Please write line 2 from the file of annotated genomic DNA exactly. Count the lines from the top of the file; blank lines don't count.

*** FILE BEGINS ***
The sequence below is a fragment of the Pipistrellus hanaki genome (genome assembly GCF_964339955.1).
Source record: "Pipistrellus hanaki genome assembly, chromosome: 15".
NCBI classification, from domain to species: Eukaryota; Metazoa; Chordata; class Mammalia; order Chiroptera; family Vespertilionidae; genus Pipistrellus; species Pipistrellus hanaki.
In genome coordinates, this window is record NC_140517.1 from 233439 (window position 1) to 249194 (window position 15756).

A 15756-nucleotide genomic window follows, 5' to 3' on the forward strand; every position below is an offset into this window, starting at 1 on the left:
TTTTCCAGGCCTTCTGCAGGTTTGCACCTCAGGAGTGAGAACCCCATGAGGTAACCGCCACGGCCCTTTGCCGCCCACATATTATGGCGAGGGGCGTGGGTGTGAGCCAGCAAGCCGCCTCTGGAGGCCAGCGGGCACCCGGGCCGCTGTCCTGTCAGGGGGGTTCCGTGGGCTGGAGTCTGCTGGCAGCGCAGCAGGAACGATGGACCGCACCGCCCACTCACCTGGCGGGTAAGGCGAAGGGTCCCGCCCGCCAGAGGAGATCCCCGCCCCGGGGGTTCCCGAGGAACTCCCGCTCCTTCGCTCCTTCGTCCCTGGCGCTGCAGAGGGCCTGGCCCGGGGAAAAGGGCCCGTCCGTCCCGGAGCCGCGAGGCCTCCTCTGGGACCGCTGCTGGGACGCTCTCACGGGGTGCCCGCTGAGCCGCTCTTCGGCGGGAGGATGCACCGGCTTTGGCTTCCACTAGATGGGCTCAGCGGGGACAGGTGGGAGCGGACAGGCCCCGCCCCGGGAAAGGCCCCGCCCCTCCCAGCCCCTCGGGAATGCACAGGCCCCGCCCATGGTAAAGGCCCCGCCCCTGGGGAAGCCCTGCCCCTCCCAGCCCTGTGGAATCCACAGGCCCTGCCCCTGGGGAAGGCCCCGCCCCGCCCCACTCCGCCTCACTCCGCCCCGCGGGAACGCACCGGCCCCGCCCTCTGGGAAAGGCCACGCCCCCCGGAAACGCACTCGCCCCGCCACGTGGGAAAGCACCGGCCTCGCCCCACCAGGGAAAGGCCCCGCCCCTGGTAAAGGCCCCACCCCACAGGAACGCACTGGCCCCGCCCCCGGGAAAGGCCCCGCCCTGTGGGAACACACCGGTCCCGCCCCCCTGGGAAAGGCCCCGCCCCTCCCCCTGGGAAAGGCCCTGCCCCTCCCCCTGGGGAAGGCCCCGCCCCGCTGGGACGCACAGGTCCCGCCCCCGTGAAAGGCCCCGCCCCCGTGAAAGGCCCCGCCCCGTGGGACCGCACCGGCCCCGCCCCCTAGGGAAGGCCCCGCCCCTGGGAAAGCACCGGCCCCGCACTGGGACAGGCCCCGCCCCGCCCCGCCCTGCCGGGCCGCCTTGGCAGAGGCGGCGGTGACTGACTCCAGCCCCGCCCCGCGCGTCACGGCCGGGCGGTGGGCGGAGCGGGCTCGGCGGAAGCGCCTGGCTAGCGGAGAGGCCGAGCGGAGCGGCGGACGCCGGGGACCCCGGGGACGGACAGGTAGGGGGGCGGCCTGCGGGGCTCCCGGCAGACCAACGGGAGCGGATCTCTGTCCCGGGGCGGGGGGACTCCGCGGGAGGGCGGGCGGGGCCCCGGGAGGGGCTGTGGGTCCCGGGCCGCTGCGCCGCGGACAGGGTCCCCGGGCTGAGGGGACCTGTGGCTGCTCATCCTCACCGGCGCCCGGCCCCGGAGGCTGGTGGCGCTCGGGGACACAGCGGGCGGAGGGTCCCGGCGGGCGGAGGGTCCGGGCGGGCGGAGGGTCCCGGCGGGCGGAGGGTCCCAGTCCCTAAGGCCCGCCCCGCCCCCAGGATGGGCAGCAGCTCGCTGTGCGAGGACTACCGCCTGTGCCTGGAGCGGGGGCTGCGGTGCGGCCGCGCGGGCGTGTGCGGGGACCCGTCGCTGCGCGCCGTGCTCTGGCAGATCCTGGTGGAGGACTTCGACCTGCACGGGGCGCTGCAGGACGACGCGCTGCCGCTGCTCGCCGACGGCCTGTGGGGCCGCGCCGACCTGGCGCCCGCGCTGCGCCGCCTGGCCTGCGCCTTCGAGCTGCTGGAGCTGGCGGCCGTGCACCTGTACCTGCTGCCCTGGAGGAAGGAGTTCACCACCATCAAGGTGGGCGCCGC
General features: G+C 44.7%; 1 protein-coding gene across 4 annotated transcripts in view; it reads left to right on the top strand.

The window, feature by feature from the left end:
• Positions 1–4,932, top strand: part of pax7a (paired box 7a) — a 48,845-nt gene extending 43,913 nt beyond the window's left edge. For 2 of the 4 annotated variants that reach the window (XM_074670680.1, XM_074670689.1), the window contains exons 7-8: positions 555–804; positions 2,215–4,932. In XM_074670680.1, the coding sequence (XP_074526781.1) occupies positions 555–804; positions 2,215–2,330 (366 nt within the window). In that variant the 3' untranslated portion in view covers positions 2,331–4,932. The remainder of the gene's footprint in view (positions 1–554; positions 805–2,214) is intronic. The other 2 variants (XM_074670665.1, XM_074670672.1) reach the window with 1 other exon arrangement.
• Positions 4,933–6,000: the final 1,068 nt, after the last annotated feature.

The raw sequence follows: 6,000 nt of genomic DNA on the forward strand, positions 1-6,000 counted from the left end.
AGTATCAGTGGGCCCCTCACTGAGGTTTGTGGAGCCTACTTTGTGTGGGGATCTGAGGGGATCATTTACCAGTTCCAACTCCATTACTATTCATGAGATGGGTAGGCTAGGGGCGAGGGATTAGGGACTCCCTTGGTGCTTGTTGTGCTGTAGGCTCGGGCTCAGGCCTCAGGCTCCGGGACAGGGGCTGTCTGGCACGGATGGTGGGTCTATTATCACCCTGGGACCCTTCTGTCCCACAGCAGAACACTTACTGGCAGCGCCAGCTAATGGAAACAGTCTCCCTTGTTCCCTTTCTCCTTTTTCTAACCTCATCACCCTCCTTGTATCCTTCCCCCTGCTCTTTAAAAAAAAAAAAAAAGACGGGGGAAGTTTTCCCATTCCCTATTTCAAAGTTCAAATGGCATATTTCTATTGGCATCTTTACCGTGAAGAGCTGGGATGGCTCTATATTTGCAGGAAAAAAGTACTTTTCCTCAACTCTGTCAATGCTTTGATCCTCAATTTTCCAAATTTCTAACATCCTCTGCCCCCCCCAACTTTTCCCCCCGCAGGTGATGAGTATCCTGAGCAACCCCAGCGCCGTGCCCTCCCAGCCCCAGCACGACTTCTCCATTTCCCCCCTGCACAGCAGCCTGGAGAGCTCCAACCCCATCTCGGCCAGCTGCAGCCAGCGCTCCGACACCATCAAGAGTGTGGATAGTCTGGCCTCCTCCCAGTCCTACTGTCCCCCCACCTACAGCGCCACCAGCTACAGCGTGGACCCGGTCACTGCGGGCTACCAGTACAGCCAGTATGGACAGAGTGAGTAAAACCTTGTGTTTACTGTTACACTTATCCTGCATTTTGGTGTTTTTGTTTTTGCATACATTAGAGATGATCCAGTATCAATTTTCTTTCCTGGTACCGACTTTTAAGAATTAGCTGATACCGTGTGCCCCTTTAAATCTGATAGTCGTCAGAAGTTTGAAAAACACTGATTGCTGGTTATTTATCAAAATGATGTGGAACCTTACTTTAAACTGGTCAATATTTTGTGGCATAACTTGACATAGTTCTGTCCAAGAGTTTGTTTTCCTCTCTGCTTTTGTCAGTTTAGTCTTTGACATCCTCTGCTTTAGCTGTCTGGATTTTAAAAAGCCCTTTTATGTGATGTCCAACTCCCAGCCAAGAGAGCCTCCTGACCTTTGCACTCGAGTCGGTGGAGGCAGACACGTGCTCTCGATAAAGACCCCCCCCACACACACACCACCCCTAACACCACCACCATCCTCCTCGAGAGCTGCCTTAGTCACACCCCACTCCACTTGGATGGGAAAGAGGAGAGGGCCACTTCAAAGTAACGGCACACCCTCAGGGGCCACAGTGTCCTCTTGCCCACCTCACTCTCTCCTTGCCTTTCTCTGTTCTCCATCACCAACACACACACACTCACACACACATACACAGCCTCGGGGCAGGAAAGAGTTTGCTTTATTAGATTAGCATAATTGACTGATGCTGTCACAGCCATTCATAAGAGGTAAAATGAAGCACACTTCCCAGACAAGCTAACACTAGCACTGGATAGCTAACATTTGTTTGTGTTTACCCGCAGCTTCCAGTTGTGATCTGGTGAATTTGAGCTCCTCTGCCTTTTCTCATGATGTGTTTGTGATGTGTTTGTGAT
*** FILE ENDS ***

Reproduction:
Source record: "Pipistrellus hanaki genome assembly, chromosome: 15".